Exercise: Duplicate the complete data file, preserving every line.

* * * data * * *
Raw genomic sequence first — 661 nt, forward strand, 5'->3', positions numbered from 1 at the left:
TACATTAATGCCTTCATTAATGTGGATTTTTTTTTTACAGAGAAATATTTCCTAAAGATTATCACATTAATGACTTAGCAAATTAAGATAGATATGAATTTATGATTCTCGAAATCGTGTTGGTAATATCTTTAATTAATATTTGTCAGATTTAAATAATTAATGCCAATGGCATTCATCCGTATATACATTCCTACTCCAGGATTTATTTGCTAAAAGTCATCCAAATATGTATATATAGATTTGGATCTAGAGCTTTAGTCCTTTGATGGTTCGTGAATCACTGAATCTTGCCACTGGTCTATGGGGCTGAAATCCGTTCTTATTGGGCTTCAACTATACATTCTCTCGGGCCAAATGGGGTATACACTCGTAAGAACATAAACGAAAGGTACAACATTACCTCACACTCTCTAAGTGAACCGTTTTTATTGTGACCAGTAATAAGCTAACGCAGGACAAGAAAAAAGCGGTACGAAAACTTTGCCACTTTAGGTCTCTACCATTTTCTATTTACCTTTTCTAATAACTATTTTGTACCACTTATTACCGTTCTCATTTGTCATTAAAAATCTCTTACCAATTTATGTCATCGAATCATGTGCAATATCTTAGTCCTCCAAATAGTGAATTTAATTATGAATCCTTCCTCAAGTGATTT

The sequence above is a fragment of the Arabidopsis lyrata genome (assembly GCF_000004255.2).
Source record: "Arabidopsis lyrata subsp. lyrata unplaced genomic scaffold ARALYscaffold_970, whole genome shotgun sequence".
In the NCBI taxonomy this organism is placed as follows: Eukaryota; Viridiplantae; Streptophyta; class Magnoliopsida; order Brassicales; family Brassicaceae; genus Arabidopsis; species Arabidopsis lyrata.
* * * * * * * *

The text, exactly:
Raw genomic sequence first — 661 nt, forward strand, 5'->3', positions numbered from 1 at the left:
TACATTAATGCCTTCATTAATGTGGATTTTTTTTTTACAGAGAAATATTTCCTAAAGATTATCACATTAATGACTTAGCAAATTAAGATAGATATGAATTTATGATTCTCGAAATCGTGTTGGTAATATCTTTAATTAATATTTGTCAGATTTAAATAATTAATGCCAATGGCATTCATCCGTATATACATTCCTACTCCAGGATTTATTTGCTAAAAGTCATCCAAATATGTATATATAGATTTGGATCTAGAGCTTTAGTCCTTTGATGGTTCGTGAATCACTGAATCTTGCCACTGGTCTATGGGGCTGAAATCCGTTCTTATTGGGCTTCAACTATACATTCTCTCGGGCCAAATGGGGTATACACTCGTAAGAACATAAACGAAAGGTACAACATTACCTCACACTCTCTAAGTGAACCGTTTTTATTGTGACCAGTAATAAGCTAACGCAGGACAAGAAAAAAGCGGTACGAAAACTTTGCCACTTTAGGTCTCTACCATTTTCTATTTACCTTTTCTAATAACTATTTTGTACCACTTATTACCGTTCTCATTTGTCATTAAAAATCTCTTACCAATTTATGTCATCGAATCATGTGCAATATCTTAGTCCTCCAAATAGTGAATTTAATTATGAATCCTTCCTCAAGTGATTT

The sequence above is a fragment of the Arabidopsis lyrata genome (assembly GCF_000004255.2).
Source record: "Arabidopsis lyrata subsp. lyrata unplaced genomic scaffold ARALYscaffold_970, whole genome shotgun sequence".
In the NCBI taxonomy this organism is placed as follows: Eukaryota; Viridiplantae; Streptophyta; class Magnoliopsida; order Brassicales; family Brassicaceae; genus Arabidopsis; species Arabidopsis lyrata.